My mom is about to give birth. I’m going to have a new baby sister. Which is all very exciting but it’s also a little scary. The trouble is, where we live, our nearest health clinic does not have clean water and often there’s no soap. The toilets are outside and they’re terrible.
You’ve traveled all around the world so you must know this problem is really common all across the developing world. That is where I was born and live, and that is where my little sister is about to be born, too. When my mom goes into labor, I know it’s going to hurt and I am going to do my best to help her carry the water she’ll need to the health clinic; but it’s really heavy and I’m little and can only carry so much.
So, what I wish for my mom, and my new baby sister this Christmas, is to be born in a place that has clean water and is safe. I want my mom to be able to prevent disease by bathing before feeding my sister. I want the midwife who will help my mom through it all to be able to wash her hands, and I want to be able to wash my hands, too, before holding my new sister for the first time. I’m scared that she might get sick like my little cousin. She was a newborn baby when she got sick. She went to heaven even before she was named.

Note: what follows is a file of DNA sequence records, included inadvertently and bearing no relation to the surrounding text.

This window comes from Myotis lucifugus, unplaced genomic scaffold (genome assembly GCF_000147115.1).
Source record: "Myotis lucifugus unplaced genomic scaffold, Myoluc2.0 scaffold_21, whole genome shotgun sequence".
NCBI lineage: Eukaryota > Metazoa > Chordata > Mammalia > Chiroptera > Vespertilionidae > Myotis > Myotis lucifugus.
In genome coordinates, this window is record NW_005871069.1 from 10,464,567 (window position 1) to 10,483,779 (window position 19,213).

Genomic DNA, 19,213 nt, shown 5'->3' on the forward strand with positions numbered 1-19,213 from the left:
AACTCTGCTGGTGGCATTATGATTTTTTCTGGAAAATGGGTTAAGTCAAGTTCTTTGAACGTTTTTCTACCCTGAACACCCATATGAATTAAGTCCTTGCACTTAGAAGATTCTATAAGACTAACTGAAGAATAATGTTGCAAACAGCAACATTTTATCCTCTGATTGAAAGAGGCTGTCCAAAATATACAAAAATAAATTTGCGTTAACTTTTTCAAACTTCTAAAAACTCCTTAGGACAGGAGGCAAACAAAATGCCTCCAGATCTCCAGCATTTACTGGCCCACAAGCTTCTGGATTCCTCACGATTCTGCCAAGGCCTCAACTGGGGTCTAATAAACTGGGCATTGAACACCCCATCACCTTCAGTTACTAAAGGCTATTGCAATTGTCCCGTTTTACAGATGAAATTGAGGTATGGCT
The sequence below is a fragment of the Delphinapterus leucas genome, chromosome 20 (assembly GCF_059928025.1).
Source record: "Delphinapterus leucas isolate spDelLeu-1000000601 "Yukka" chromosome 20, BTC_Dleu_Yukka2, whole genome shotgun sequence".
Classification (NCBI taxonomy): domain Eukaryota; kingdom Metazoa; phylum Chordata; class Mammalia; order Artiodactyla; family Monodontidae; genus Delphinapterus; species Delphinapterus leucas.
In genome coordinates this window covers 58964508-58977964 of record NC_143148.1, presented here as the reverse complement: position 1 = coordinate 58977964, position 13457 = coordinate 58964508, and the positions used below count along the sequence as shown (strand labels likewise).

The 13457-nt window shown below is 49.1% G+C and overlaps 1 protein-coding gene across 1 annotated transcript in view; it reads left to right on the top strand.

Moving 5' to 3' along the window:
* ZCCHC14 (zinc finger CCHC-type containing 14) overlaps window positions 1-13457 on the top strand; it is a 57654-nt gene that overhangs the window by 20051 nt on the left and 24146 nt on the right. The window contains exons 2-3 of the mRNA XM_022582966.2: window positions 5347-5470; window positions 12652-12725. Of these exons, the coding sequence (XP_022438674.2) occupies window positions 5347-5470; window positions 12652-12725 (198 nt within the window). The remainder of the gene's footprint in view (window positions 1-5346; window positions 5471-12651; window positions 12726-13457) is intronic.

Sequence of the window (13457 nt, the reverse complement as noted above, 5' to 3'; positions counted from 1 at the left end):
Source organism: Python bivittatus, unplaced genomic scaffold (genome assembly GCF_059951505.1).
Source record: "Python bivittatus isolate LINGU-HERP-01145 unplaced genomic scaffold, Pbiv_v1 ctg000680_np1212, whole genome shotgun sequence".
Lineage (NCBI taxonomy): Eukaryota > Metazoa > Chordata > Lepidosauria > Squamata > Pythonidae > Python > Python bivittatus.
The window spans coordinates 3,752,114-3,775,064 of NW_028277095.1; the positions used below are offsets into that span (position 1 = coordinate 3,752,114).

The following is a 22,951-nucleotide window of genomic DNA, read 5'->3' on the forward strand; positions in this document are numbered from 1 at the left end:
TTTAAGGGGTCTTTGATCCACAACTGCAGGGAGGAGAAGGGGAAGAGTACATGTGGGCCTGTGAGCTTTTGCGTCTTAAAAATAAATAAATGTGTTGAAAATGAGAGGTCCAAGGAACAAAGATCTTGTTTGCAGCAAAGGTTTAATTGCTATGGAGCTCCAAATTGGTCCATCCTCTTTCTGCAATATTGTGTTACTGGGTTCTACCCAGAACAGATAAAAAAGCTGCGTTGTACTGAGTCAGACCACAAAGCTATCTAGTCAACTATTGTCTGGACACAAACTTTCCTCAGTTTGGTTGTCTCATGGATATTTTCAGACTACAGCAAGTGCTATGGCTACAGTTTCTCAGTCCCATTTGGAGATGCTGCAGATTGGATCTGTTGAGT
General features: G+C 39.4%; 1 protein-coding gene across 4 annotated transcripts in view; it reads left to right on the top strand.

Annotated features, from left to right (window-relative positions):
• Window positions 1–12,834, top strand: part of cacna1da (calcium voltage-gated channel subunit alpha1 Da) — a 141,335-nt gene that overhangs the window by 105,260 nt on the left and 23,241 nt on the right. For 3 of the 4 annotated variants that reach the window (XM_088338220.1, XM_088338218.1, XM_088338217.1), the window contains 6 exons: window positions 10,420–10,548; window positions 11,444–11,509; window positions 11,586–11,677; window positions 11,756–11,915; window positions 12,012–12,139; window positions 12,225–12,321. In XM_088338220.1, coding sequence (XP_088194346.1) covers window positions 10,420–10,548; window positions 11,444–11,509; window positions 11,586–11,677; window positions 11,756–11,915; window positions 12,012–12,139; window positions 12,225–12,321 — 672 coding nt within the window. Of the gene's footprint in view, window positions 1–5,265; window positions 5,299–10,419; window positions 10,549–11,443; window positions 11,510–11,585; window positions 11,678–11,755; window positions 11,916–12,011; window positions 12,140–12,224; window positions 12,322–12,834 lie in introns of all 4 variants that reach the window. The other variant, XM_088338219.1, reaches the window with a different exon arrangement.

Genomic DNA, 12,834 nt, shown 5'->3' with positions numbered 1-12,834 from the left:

Imagine if this was the letter your child had to write to Santa this season.
Yes, my Dear Santa letter may be imaginary, but the conditions described are not. Day One is when more than 40% of maternal and newborn deaths occur in large part because hospitals and health clinics lack the foundation for safe delivery: Water, Sanitation and Hygiene, known as WASH. Every year, 17 million women in developing countries give birth in a facility without WASH, so infections are easily transmitted by unwashed hands, contaminated beds, unsafe water and umbilical cords cut by unsanitary instruments. More than one million deaths every year are associated with unclean births due to these conditions. This should not be.
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SOURCE: Christian Post, Lisa Sharon Harper